Women's History Month is a time for us to reflect and celebrate women's many achievements throughout American history. Here at The College of St. Scholastica, our very existence is the result of a vision brought to life by passionate, persevering Sisters. Women have always been at the heart of the St. Scholastica story.
As we close out this special month, we invite you to celebrate with us by learning about five women from the St. Scholastica community who inspire us: undergraduate student Chanty Armijo-Cruz, faculty members Dr. Gina Diaz and Dr. Melissa Goodson, alumna and staff member Michelle Ruszat Klee, and alumna Nicoshia Wynn.
As a child, Chanty Armijo-Cruz knew she enjoyed helping people, but she didn't realize how those small acts of service could become a vocation.
"I loved doing things like helping my mom fill out a document or read her a letter that she got in the mail," she shared. "I didn't know that these things tied into social work; I just knew that they made me happy."
This happiness led her to St. Scholastica, a school that was far enough from her hometown of Richfield, but close enough for weekend visits. She soon discovered social work, a major that "made her heart glow." She also gravitated toward the Student Government Association (SGA), which represented another opportunity to give back and make a difference.
Armijo-Cruz was elected vice-president in 2019 and president in 2020. Her proudest achievement as student body president occurred at the start of the pandemic when she advocated for $50,000 in SGA funds to provide students financial support.
After graduation, Armijo-Cruz looks forward to returning to the Twin Cities and finding a path that will allow her to continue bringing help and happiness to those she serves. She also is eager to be closer to family, especially her sister and three young nieces.
For her, Women's History Month is a celebration of influential women in her life, including her sister and mom.
"They nourished me," she said. "And molded me into the woman I am today."
Gina Diaz was encouraged to become a teacher.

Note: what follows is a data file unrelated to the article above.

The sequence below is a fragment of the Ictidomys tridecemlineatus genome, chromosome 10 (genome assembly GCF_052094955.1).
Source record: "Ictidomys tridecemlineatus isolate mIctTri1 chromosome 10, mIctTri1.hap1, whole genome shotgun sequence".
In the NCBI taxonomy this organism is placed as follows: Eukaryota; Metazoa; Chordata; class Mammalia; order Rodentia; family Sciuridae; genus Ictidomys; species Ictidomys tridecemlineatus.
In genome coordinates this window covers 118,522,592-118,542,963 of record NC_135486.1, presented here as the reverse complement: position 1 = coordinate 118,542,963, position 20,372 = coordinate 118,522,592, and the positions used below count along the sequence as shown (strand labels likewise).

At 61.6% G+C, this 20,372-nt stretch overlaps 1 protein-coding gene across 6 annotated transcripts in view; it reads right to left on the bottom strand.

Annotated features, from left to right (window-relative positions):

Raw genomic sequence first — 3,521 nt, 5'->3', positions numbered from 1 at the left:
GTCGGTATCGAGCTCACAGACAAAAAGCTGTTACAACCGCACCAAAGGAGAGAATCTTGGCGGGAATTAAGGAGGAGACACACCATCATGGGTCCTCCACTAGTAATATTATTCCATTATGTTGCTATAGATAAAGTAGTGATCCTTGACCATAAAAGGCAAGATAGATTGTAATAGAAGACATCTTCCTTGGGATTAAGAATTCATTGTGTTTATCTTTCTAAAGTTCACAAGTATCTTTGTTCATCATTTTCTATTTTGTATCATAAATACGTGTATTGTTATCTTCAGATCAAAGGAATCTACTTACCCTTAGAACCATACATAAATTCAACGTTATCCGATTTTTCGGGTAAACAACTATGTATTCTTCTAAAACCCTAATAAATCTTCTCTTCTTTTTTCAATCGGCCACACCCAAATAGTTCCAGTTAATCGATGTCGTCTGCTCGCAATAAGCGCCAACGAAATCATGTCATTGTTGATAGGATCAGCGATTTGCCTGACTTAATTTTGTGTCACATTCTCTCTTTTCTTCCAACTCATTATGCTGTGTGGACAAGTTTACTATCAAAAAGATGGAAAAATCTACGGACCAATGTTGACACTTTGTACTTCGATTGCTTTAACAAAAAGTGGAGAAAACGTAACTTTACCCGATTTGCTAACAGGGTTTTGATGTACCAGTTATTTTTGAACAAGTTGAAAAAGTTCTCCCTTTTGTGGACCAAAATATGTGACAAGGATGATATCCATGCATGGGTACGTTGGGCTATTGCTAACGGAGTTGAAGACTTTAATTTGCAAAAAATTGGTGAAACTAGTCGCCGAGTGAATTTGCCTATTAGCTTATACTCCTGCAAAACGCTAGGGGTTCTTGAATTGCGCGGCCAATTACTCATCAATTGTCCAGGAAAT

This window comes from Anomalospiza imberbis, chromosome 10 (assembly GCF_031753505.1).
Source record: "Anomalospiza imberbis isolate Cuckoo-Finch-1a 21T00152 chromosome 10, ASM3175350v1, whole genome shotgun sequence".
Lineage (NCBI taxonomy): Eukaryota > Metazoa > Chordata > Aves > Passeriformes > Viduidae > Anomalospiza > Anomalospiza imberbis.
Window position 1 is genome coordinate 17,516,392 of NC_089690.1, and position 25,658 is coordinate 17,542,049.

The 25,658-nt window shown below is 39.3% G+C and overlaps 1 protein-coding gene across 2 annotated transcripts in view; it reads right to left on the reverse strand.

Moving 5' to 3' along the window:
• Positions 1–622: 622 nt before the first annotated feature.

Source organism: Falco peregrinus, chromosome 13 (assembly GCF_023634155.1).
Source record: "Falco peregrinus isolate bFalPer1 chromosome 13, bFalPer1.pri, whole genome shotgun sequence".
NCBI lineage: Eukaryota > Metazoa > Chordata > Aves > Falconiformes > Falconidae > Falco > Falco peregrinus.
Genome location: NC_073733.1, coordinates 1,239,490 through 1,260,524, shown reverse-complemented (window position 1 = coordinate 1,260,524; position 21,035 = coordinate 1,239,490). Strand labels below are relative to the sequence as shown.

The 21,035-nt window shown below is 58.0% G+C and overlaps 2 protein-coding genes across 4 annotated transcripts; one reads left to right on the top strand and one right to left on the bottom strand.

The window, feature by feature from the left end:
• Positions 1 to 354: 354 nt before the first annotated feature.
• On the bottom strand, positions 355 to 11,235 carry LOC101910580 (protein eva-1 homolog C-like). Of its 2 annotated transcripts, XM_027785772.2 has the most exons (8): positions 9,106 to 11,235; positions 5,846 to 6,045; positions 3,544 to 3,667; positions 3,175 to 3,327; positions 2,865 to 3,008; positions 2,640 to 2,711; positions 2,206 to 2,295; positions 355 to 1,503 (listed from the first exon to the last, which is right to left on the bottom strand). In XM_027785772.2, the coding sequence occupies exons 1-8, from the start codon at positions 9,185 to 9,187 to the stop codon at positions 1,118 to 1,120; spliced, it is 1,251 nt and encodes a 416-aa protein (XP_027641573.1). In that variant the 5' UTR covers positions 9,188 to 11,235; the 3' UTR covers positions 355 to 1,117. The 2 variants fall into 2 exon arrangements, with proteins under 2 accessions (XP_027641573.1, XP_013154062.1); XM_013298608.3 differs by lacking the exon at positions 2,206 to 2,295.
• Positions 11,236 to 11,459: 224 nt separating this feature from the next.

"My mom wanted to be a nurse," she recalled. "But she realized if she went into nursing, her siblings wouldn't be able to go to school." Years later, she would recommend her daughter pursue a different path: education.
Diaz found her way to both.
She joined the St. Scholastica community in 2004 as an adjunct faculty member in the School of Nursing. Two years prior, her husband was offered a position at Essentia/St. Mary's and the family relocated to Duluth from Chicago.
Soon after, the department asked if she would be interested in pursuing an advanced degree, an opportunity she seized. She earned her master's degree in 2007 and found her heart was in the classroom, not the clinic.
"Initially, I thought I'd like to go into practice," she shared. "But I liked the outcome of seeing students be successful, so I dedicated myself to teaching full-time."
Diaz praises the school's nursing program because of the tight-knitted relationships faculty build with their students, an experience she gained first-hand knowledge of as a graduate student. The values are also uniquely-Scholastica.
"What sets us apart is the Benedictine values," she said. Values that are especially evident during her annual study abroad trip to the Philippines. For the last seven years, Diaz has been bringing a group of students to her home country for an immersive, clinical experience. The trip was her brainchild, brought to life with the support of the program's chair Paula Byrne.
Diaz considers Women's History Month as a time to honor the women in our lives, and especially look back at the women who inspired and guided; women like her mother, who encouraged her to become a teacher all those years ago.
"As I get older, I see what a trailblazer my mother was, how futuristic she was," she said.
Melissa Goodson is passionate about building and bringing community into her teaching.